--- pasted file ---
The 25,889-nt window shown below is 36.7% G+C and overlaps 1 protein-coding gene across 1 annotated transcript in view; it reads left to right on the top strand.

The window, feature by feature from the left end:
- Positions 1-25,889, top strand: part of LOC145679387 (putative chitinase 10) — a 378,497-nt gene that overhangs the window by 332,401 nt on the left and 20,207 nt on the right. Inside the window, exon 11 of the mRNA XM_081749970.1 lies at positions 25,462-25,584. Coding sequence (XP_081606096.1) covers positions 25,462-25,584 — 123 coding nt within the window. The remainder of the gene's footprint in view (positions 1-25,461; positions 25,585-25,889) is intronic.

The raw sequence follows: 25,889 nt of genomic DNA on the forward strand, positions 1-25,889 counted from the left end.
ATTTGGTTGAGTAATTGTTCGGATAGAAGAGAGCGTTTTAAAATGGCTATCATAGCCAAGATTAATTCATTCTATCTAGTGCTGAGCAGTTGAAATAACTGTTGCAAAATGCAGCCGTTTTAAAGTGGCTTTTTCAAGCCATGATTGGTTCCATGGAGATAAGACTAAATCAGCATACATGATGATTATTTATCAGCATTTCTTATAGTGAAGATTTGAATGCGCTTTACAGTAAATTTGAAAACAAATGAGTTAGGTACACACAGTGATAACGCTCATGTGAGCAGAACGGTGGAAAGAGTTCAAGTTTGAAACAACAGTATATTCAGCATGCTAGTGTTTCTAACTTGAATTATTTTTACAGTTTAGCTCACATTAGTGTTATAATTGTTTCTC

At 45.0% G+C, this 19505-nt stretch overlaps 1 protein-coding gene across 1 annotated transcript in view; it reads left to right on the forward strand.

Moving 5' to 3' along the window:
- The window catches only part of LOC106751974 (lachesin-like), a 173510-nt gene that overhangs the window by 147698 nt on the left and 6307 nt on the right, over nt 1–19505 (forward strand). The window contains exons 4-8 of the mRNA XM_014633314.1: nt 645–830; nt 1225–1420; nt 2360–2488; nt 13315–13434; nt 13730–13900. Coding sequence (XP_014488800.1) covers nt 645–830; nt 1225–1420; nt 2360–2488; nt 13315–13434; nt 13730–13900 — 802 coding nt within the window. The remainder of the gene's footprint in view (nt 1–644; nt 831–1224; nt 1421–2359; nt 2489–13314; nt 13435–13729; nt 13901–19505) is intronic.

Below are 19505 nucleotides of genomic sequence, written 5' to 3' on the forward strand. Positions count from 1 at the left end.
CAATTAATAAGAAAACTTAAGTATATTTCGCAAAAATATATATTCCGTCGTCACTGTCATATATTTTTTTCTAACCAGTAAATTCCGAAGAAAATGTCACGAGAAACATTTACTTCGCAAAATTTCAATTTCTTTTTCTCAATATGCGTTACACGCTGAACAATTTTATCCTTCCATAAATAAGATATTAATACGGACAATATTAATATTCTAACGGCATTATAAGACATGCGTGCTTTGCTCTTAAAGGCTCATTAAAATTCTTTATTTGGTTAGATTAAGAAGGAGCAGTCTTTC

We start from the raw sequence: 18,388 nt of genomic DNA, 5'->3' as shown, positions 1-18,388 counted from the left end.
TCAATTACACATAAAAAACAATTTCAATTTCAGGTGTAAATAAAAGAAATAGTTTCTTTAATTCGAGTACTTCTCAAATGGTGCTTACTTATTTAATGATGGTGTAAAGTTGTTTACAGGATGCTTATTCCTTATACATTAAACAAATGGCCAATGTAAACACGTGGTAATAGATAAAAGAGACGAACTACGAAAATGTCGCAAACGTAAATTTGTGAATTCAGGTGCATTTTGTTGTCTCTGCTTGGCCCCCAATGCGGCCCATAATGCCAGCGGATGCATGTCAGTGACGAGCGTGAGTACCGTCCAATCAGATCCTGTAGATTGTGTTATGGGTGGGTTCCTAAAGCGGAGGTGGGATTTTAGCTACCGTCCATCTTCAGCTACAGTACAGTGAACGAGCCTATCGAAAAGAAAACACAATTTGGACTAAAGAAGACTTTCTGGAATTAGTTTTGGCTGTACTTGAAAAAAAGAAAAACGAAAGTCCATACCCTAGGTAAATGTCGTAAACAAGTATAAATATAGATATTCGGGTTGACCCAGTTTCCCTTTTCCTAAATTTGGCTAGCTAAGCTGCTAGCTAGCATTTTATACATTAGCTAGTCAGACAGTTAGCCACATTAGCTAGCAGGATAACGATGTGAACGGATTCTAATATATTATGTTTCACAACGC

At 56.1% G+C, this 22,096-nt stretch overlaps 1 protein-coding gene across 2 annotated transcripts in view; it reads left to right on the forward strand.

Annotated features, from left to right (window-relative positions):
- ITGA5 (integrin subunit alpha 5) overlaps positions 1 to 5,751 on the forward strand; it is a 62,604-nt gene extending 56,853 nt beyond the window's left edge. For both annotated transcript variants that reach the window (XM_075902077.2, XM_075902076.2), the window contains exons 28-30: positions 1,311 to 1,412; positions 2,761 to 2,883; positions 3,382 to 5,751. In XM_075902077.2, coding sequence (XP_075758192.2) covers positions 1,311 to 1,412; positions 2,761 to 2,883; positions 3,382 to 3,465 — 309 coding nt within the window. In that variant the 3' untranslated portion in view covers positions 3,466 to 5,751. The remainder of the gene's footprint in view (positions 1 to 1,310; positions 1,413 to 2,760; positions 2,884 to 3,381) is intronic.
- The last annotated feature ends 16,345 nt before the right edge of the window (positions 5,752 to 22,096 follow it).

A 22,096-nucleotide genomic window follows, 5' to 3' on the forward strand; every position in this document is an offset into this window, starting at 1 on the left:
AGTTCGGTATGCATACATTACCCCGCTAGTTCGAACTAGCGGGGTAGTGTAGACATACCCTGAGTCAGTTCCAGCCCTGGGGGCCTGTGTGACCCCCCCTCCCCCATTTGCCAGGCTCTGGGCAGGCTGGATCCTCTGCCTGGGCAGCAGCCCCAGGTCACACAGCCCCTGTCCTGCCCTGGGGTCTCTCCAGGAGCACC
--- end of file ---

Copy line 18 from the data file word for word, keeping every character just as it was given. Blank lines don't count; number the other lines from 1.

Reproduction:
AGTTCGGTATGCATACATTACCCCGCTAGTTCGAACTAGCGGGGTAGTGTAGACATACCCTGAGTCAGTTCCAGCCCTGGGGGCCTGTGTGACCCCCCCTCCCCCATTTGCCAGGCTCTGGGCAGGCTGGATCCTCTGCCTGGGCAGCAGCCCCAGGTCACACAGCCCCTGTCCTGCCCTGGGGTCTCTCCAGGAGCACC